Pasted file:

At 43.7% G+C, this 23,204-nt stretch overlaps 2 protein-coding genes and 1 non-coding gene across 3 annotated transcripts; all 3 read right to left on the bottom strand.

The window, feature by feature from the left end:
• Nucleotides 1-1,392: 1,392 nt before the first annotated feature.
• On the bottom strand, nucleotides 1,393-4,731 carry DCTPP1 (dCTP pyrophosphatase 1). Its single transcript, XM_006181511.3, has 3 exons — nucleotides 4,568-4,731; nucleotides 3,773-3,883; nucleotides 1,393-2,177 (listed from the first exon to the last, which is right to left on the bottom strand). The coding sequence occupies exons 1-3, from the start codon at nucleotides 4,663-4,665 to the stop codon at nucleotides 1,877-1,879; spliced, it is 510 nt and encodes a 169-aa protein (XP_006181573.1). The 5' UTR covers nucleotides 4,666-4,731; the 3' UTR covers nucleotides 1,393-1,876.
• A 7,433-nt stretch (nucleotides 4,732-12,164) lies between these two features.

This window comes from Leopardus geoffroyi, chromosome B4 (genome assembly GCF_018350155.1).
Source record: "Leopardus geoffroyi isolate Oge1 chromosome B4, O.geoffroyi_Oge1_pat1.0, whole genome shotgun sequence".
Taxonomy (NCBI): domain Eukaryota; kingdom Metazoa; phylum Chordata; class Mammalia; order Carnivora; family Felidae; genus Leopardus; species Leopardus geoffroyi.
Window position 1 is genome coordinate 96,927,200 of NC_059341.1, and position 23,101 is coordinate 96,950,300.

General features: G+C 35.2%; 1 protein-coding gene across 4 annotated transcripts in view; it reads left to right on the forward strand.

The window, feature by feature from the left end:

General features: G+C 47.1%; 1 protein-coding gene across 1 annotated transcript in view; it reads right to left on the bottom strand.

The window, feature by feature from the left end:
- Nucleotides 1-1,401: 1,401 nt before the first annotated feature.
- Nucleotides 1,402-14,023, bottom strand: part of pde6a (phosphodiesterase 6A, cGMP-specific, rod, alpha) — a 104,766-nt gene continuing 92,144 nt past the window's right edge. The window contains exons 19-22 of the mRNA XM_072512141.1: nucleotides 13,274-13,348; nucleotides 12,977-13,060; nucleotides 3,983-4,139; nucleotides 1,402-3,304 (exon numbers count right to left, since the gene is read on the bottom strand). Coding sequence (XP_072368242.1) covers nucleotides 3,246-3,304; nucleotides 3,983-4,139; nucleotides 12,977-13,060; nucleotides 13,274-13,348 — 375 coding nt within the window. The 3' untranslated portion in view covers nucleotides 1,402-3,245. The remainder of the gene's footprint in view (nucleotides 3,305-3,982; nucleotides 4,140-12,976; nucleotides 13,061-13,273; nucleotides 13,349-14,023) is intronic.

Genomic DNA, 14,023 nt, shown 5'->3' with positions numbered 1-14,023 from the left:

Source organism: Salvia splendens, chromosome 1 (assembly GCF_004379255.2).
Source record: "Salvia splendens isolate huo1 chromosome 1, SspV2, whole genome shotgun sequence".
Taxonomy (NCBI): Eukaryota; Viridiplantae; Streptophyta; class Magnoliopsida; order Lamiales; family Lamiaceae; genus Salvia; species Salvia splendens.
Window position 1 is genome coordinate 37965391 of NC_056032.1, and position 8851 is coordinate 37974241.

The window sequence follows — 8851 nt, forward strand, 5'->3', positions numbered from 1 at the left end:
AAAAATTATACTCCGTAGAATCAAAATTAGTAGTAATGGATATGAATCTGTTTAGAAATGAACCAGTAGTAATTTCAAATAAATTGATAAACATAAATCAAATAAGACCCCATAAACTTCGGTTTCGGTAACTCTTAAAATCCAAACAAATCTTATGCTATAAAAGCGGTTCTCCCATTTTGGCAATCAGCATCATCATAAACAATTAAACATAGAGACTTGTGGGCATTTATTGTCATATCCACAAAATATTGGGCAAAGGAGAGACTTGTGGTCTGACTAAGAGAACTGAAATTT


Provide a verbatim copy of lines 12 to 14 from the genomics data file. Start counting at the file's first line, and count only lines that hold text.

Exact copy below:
General features: G+C 47.1%; 1 protein-coding gene across 1 annotated transcript in view; it reads right to left on the bottom strand.

The window, feature by feature from the left end:
- Nucleotides 1-1,401: 1,401 nt before the first annotated feature.